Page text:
While the informal sector workers and small producers were still struggling to recover from the trauma of the first shock, a second authoritarian shock was injected on July 1, 2017, in the form of a Goods and Services Tax (GST). The GST was not only an authoritarian assault on the constitutional rights of the state, undermining the federal structure based on the slogan of “one country, one tax,” but also a neoliberal assault on the economic activities of the informal sector. The fiscal consolidation efforts through the GST were based on the idea of tax neutrality, i.e., to ensure that total tax collection under the GST remains the same as under the previous tax regime. To maintain this, the BJP government widened the tax base and increased the average tax rate on the informal sector in order to compensate for the reduction of the average tax rate on big corporate capital. The imposition of demonetization and the GST has squeezed the transactions and activities of the informal sector.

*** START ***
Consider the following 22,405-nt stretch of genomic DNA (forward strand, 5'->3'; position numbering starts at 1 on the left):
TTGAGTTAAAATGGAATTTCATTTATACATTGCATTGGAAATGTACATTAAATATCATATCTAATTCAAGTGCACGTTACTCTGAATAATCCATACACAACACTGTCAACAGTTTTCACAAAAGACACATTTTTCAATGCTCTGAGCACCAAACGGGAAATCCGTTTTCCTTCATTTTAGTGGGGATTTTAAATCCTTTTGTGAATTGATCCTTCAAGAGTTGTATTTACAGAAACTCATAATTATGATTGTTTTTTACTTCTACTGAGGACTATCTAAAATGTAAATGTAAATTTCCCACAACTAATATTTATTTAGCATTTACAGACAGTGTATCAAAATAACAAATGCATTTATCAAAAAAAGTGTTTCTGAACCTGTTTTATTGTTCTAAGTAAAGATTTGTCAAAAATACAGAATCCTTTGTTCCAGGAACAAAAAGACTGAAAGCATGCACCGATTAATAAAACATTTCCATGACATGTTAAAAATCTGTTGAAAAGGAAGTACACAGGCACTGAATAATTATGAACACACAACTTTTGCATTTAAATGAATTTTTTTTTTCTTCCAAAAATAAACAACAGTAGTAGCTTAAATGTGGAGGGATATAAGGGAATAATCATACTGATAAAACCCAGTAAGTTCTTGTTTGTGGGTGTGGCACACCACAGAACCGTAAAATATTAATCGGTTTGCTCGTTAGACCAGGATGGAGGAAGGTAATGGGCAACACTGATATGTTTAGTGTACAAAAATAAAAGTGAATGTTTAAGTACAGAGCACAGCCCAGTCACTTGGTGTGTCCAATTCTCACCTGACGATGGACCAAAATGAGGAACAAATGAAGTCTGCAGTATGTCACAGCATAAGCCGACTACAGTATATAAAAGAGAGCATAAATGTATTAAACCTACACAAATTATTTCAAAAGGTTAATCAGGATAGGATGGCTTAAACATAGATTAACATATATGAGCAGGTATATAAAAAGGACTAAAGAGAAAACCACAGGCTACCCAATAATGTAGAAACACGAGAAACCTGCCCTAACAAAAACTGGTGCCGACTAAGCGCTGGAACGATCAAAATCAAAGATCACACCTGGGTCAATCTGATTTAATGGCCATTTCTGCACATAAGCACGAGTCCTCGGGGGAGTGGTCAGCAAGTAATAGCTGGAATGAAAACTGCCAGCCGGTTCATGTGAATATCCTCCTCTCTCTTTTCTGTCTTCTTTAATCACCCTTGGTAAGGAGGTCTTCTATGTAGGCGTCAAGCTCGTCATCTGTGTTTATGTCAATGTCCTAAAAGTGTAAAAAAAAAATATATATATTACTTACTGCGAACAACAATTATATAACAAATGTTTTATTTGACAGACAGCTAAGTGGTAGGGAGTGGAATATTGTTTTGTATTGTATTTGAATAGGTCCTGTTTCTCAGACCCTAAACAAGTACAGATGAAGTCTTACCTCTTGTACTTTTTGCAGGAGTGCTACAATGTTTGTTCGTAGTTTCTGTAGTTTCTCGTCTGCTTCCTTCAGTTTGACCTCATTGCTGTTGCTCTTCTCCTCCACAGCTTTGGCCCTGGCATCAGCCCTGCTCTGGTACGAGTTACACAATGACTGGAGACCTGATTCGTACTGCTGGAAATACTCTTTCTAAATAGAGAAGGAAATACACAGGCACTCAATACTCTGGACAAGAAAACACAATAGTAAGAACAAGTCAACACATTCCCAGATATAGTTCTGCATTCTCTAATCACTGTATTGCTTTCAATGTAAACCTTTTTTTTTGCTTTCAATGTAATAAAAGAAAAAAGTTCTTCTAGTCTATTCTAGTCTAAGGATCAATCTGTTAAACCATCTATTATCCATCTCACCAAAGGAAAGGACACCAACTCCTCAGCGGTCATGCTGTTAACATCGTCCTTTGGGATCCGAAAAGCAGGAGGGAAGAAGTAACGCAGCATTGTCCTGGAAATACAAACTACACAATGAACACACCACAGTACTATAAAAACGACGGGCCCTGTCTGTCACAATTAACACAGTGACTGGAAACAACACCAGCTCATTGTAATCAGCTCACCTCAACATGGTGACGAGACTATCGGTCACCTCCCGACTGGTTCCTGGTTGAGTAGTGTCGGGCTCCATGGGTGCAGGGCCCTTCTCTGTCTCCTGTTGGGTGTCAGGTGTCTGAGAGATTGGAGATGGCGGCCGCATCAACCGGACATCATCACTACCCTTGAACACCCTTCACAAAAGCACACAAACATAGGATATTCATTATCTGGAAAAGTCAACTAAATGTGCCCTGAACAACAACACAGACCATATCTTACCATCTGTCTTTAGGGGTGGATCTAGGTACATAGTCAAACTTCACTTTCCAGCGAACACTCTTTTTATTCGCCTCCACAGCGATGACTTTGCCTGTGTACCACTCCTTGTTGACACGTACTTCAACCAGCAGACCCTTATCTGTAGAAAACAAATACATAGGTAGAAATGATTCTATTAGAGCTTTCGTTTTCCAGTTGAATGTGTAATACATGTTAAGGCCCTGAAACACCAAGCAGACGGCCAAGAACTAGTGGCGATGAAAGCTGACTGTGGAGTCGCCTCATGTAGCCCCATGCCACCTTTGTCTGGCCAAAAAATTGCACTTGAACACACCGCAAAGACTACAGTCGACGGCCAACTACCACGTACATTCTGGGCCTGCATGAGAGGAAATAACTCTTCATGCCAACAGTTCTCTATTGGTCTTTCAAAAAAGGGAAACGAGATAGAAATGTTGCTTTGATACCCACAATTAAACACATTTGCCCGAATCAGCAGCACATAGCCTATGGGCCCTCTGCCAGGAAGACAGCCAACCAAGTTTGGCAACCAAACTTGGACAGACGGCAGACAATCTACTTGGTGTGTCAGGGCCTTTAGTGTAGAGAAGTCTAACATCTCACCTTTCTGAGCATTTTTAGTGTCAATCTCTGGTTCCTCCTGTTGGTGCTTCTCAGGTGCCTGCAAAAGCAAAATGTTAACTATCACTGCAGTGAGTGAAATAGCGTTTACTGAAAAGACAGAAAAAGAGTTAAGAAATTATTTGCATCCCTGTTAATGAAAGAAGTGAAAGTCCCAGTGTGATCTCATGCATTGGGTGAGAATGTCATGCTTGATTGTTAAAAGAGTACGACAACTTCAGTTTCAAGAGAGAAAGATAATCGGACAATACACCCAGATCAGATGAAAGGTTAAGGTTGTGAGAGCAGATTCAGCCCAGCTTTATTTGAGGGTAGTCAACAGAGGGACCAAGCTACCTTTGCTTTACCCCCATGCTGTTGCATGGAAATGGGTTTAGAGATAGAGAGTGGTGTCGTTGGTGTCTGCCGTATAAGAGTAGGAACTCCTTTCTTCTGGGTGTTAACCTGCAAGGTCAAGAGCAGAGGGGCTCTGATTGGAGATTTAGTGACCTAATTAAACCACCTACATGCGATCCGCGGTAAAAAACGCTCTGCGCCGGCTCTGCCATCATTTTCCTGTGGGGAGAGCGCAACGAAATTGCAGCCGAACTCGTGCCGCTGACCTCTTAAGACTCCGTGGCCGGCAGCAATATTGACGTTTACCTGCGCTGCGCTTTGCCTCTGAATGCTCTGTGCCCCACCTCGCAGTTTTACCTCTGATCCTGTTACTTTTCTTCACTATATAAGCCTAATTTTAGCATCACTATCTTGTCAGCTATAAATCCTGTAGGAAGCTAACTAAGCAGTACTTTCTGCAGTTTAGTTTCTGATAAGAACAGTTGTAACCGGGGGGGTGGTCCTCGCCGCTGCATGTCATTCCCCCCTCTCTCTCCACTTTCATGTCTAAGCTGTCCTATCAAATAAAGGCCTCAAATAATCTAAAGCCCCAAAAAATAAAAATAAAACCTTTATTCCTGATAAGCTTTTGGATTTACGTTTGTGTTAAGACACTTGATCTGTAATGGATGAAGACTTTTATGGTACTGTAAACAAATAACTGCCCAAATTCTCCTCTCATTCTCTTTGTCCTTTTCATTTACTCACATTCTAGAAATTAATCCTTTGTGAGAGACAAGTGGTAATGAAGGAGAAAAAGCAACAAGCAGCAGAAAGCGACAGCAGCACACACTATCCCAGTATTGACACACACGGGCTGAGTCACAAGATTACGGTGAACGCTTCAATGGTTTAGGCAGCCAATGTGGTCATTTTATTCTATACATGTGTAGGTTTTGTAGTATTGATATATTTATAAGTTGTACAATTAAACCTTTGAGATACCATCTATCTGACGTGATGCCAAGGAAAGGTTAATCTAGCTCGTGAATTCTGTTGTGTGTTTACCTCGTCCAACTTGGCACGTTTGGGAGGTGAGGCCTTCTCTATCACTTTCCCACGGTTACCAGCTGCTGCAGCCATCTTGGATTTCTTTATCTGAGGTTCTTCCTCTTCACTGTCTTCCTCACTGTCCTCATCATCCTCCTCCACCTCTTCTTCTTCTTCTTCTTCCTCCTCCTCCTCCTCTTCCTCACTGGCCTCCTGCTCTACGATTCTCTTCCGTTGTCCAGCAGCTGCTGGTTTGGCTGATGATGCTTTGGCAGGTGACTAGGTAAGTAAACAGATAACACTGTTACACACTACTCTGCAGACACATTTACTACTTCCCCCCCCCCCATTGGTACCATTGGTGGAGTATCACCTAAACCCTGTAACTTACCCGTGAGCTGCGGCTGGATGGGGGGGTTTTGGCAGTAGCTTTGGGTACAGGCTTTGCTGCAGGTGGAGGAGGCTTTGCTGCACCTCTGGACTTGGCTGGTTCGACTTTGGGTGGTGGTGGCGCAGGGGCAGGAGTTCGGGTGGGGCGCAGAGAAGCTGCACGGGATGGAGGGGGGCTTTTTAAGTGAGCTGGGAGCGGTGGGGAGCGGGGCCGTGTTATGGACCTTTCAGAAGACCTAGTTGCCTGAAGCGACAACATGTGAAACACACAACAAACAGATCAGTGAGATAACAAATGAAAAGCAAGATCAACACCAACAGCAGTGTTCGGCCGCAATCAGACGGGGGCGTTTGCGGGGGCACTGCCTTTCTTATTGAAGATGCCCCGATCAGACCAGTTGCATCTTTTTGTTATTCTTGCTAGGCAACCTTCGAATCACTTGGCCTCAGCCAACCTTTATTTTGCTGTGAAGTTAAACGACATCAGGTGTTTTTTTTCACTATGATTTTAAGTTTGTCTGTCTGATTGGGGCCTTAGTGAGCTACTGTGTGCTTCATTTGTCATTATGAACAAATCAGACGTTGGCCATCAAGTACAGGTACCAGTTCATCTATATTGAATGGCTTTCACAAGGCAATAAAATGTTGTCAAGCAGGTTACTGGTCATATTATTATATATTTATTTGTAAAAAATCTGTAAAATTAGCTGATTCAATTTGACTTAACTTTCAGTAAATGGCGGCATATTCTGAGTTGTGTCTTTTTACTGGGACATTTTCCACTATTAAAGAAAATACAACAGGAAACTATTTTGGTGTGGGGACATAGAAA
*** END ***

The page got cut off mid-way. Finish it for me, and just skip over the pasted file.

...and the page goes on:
While the aggregate economy has plunged into loss, the ruling capitalist class has emerged as a net gainer of these authoritarian shocks. It has helped the corporate and financial elites to expand their command over the production and exchange system. The class aspects of demonetization and the GST can be examined from the fact that these authoritarian shocks have hit small and informal businesses in particular. As per a government statement in Lok Sabha, in 2019, a total of over 6.8 lakh companies had been closed across India, which accounted for 36.07% of a total of 1,894,146 companies that are registered under the Registrar of Companies. At the same time, the income of the super-rich section of the Indian capitalist class has increased manifold. The deflationary policy of demonization aided the capitalist class in the form of displacement and dispossession of production activities of petty and small firms due to a shortage of cash and a deficiency of demand for their products. Similar solicitude for the interest of the capitalist class was also apparent in the government’s implementation of the GST, the distributional outcomes of which are straightforward. The introduction of the GST has brought petty and small producers under the tax net and increased the unit cost of their products in comparison to big firms. These two authoritarian shocks have facilitated the seamless and simultaneous occurrence of two processes highlighted by Marx: first, a process of primitive accumulation of capital (through destruction of petty production activities); and second, a process of centralization of capital (through destruction of small capitalist producers) in India.